Last week, Richard Clarke, the man to whom nobody in the administration of C-Plus Augustus listened because what did he know, anyway?, had a chat with Amy Goodman in which he minced no words regarding his former employers.
"I think things that they authorized probably fall within the area of war crimes. Whether that would be productive or not, I think, is a discussion we could all have. But we have established procedures now with the International Criminal Court in The Hague, where people who take actions as serving presidents or prime ministers of countries have been indicted and have been tried. So the precedent is there to do that sort of thing. And I think we need to ask ourselves whether or not it would be useful to do that in the case of members of the Bush administration. It's clear that things that the Bush administration did — in my mind, at least, it's clear that some of the things they did were war crimes."And, something that most of us missed, there was a court on the other side of the world that agreed.
In what is the first ever conviction of its kind anywhere in the world, the former US President and seven key members of his administration were... found guilty of war crimes. Bush, Dick Cheney, Donald Rumsfeld and their legal advisers Alberto Gonzales, David Addington, William Haynes, Jay Bybee and John Yoo were tried in absentia in Malaysia...At the end of the week-long hearing, the five-panel tribunal unanimously delivered guilty verdicts against Bush, Cheney, Rumsfeld and their key legal advisors who were all convicted as war criminals for torture and cruel, inhumane and degrading treatment. Full transcripts of the charges, witness statements and other relevant material will now be sent to the Chief Prosecutor of the International Criminal Court, as well as the United Nations and the Security Council.At the very least, this court parceled out the blame for the torture program in a fair manner and all the way up the chain of command. The testimony of the victims was as horrible as you might expect:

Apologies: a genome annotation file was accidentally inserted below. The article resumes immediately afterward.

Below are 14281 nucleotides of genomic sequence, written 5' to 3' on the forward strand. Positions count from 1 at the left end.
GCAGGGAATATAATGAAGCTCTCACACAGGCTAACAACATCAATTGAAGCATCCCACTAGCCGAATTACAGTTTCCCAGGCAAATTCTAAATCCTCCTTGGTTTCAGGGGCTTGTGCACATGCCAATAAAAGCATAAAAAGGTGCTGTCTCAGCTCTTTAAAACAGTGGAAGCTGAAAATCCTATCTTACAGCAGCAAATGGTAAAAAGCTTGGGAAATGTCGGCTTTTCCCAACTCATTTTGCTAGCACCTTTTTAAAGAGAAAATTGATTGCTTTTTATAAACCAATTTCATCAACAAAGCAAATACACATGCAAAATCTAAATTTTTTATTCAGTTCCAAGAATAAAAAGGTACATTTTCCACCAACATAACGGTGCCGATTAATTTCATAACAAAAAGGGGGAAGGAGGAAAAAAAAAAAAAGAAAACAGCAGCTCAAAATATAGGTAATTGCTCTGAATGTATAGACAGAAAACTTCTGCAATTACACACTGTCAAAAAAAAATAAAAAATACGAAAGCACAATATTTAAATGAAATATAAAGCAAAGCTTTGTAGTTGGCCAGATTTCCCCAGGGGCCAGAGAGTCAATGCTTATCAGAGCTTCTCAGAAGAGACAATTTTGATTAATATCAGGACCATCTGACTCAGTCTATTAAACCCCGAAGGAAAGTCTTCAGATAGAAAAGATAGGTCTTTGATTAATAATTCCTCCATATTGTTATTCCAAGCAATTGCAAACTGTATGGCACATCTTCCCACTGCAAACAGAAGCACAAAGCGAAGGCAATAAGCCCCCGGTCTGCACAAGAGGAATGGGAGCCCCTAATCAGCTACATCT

The court heard how Abbas Abid, a 48-year-old engineer from Fallujah in Iraq had his fingernails removed by pliers; Ali Shalal was attached with bare electrical wires and electrocuted and hung from a wall; Moazzam Begg was beaten, hooded and put in solitary confinement, Jameelah was stripped and humiliated, and was used as a human shield whilst being transported by helicopter. The witnesses also detailed how they have residual injuries till today.
Monday, June 08, 2015
Progress-- June 2015